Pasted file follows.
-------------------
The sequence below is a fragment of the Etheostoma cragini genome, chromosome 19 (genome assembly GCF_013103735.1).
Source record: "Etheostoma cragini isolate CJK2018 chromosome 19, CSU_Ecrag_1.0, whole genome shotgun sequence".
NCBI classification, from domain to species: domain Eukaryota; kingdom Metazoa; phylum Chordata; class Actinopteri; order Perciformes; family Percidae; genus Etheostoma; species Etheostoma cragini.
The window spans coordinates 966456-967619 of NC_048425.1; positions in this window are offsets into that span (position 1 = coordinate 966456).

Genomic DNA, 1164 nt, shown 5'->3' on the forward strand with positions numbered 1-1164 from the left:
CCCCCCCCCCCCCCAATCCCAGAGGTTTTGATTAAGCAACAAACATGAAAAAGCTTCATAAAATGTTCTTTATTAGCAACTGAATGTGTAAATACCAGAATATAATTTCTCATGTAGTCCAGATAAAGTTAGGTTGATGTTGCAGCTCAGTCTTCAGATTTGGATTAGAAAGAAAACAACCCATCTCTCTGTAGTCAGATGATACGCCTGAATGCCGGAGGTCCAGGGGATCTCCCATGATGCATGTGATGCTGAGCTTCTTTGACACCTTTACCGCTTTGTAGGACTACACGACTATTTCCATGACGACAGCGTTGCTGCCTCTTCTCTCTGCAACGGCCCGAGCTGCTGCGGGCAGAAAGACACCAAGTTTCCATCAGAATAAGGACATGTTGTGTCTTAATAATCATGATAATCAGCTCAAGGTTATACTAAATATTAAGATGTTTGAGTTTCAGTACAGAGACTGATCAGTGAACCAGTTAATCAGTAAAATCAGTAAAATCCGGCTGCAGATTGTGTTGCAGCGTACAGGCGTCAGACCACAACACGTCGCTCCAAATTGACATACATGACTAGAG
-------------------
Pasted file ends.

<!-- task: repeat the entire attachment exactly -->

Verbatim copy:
The sequence below is a fragment of the Etheostoma cragini genome, chromosome 19 (genome assembly GCF_013103735.1).
Source record: "Etheostoma cragini isolate CJK2018 chromosome 19, CSU_Ecrag_1.0, whole genome shotgun sequence".
NCBI classification, from domain to species: domain Eukaryota; kingdom Metazoa; phylum Chordata; class Actinopteri; order Perciformes; family Percidae; genus Etheostoma; species Etheostoma cragini.
The window spans coordinates 966456-967619 of NC_048425.1; positions in this window are offsets into that span (position 1 = coordinate 966456).

Genomic DNA, 1164 nt, shown 5'->3' on the forward strand with positions numbered 1-1164 from the left:
CCCCCCCCCCCCCCAATCCCAGAGGTTTTGATTAAGCAACAAACATGAAAAAGCTTCATAAAATGTTCTTTATTAGCAACTGAATGTGTAAATACCAGAATATAATTTCTCATGTAGTCCAGATAAAGTTAGGTTGATGTTGCAGCTCAGTCTTCAGATTTGGATTAGAAAGAAAACAACCCATCTCTCTGTAGTCAGATGATACGCCTGAATGCCGGAGGTCCAGGGGATCTCCCATGATGCATGTGATGCTGAGCTTCTTTGACACCTTTACCGCTTTGTAGGACTACACGACTATTTCCATGACGACAGCGTTGCTGCCTCTTCTCTCTGCAACGGCCCGAGCTGCTGCGGGCAGAAAGACACCAAGTTTCCATCAGAATAAGGACATGTTGTGTCTTAATAATCATGATAATCAGCTCAAGGTTATACTAAATATTAAGATGTTTGAGTTTCAGTACAGAGACTGATCAGTGAACCAGTTAATCAGTAAAATCAGTAAAATCCGGCTGCAGATTGTGTTGCAGCGTACAGGCGTCAGACCACAACACGTCGCTCCAAATTGACATACATGACTAGAG